MeST Seminar with Beth Greenhough, University of Oxford, UK

Meetings and minglings with microbes: Reflections on catching colds, kitchen safaris and ‘dirty’ parenting

We seem, at present, to be in the midst of a distinctively anti-biotic moment. Human populations grapple with the need to control, contain and ultimately eliminate the threat of pathogenic Covid-19 microbes and other zoonoses, alongside more established but no less significant concerns over a growing epidemic of anti-microbial resistance (AMR). Yet, at the same time, the rapid growth of microbiomics as one of the next medical frontiers, and the heralding of microbes as Nature-based Solutions to a host of environmental problems - including plastic pollution, soil restoration and carbon sequestration - evidences the vast scope and diversity of microbial worlds and paves the way for more probiotic (after Lorimer 2020) human-microbe entanglements.

Inspired by Myra Hird’s (2010) invitation to ‘meet with the microcosmos’ and Donna Haraway’s (2003) call to pay attention to the spaces where species meet and mingle, in this talk I examine three contrasting spaces where humans and microbes meet, each of which enacts a different conjunction of humans, microbes and environments. Firstly, the coming together of humans and cold viruses and other assorted critters at the UK’s Common Cold Research Unit, as humans worked to find a cause for the common cold. Secondly, an experiment in ‘participatory metagenomics’, where participants from local households worked with researchers from Oxford’s School of Geography and the Environment to explore the domestic microbiome of their kitchens. Finally, a thematic analysis of recent science and popular science writing around probiotic or ‘dirty’ parenting, where microbiome science is drawn on to argue for the health benefits of childhood exposure to microbial diversity.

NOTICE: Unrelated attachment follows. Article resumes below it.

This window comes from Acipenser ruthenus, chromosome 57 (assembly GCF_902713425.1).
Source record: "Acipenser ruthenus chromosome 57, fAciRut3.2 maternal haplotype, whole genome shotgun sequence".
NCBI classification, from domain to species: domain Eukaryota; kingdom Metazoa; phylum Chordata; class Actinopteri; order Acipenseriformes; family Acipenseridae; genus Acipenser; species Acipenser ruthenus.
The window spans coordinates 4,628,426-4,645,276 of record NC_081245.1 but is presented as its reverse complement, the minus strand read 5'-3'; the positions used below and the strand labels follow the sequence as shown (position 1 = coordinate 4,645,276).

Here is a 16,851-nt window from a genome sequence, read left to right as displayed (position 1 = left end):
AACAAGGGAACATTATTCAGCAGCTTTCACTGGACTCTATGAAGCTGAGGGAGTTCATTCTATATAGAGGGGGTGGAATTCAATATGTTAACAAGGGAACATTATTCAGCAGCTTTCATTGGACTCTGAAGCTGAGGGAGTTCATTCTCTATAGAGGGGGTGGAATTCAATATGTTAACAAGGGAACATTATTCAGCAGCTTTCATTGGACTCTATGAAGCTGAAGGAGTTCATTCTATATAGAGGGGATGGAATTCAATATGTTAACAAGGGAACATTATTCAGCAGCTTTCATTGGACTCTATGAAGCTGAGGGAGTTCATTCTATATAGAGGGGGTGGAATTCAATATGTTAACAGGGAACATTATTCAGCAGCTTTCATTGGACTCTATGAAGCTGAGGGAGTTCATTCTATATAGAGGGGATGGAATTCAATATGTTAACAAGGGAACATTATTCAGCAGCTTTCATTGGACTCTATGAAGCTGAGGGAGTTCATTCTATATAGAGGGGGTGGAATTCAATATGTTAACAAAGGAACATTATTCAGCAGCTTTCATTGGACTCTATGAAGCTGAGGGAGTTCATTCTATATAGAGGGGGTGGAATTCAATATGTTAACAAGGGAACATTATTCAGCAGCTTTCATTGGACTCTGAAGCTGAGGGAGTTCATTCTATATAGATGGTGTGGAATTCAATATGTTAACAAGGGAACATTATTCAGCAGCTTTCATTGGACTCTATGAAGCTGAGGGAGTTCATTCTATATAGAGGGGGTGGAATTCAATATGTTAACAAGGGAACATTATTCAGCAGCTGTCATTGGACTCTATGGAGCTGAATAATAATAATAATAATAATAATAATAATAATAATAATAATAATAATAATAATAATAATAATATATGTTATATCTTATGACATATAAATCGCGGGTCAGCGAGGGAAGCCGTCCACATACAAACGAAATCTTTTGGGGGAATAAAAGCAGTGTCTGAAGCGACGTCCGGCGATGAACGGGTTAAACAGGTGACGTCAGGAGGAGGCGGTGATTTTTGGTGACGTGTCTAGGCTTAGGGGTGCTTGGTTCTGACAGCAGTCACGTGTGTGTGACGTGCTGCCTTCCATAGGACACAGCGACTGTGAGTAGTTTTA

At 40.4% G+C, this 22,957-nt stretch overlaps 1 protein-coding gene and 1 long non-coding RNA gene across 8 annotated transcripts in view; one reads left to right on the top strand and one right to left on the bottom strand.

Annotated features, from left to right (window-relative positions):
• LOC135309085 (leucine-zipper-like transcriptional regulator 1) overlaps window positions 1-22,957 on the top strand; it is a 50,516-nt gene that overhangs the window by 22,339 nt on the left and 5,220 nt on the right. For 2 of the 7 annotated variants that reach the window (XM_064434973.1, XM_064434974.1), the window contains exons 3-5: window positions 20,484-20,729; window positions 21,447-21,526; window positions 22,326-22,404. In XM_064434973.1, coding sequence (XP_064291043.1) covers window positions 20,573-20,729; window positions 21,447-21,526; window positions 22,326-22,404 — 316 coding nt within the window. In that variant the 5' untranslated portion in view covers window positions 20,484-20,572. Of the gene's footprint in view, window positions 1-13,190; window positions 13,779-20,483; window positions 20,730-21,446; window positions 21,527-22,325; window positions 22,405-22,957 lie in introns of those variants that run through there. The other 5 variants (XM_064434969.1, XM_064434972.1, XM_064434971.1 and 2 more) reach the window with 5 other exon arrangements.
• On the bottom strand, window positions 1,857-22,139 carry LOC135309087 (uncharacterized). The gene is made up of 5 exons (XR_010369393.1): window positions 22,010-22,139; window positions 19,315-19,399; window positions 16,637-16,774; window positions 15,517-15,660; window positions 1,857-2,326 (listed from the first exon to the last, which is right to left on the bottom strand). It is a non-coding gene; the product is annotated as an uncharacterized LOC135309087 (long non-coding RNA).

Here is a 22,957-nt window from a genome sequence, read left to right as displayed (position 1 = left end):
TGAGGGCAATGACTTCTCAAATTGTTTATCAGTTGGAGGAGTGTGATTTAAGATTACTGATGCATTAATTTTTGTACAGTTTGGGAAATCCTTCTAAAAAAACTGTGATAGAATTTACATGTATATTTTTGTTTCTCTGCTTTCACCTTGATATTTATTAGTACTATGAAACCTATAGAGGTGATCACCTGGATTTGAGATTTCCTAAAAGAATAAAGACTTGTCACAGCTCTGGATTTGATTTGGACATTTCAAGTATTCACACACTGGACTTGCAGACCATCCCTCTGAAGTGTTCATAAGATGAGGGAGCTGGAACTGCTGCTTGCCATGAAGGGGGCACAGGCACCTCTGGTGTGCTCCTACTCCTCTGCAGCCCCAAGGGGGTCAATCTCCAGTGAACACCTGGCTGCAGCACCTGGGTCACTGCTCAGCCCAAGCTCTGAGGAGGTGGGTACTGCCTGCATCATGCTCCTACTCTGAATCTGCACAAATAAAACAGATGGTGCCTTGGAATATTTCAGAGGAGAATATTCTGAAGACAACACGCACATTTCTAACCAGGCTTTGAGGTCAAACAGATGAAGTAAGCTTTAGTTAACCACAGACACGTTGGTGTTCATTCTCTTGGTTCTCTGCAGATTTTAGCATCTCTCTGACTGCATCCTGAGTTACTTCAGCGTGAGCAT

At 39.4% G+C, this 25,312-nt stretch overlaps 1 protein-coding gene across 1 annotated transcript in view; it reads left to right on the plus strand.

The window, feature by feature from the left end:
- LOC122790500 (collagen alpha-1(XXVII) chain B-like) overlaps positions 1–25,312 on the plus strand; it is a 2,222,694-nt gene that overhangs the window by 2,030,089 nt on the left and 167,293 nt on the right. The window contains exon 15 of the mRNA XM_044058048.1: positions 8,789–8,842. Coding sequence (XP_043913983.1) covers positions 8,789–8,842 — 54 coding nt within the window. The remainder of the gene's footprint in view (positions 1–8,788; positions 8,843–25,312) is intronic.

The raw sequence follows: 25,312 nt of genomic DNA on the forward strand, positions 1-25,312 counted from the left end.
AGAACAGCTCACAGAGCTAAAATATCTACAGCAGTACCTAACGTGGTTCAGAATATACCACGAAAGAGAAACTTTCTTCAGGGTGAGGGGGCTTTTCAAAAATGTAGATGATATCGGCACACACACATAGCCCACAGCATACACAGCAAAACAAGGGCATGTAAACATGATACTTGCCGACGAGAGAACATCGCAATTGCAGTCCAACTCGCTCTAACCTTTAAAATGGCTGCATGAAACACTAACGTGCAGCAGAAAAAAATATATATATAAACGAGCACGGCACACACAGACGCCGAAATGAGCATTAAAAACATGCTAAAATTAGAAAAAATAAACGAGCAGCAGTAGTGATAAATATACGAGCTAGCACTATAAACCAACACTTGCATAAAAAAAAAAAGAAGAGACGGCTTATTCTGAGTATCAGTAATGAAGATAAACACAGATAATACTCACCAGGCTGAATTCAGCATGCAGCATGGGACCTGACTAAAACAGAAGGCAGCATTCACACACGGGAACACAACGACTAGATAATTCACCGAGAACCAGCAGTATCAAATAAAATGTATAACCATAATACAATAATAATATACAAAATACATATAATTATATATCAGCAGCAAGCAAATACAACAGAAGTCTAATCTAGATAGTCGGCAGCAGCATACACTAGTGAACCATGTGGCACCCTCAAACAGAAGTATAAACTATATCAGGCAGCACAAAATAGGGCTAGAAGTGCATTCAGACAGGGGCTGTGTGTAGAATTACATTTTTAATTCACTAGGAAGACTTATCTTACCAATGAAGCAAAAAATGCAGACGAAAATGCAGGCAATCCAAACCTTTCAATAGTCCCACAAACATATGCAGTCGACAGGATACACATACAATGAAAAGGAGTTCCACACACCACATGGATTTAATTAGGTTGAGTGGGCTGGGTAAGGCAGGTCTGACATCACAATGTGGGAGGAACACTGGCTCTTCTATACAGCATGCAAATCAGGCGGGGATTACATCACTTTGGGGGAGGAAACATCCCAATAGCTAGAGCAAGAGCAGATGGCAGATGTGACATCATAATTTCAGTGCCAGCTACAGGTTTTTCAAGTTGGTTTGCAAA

In each case I pay attention to questions of what Haraway might term response-ability: How do humans learn to sense and respond to microbial agency, and to what effect? What tools, techniques, traditions, and capacities do humans use to apprehend microbial worlds? How are microbes ‘made present’ as matters of human concern? How, in turn, does this shape the ways in which human seek to harness, control and govern microbes (microbiopolitics)? And, importantly, are other (more probiotic) modes and forms of response possible? In particular I examine the conjunction of scientific and lay microbiologies, and how these might be drawn together to generate diverse and multiple microbiogeographies. These microbiogeographies often elude simple classifications as being either ‘pro’ or ‘anti’ biotic and refuse to draw boundaries between ‘good’ and bad’ germs, but rather speak to the ways in which our meetings and minglings with microbes are both shaped by and constitutive of the communal ecologies through which they emerge.

Venue: Department of Public Health, Øster Farimagsgade 5A, Building 5, ground floor, room 22 (5.0.22) and zoom:

Time: September 10, 2021, 10.00-11.00 am.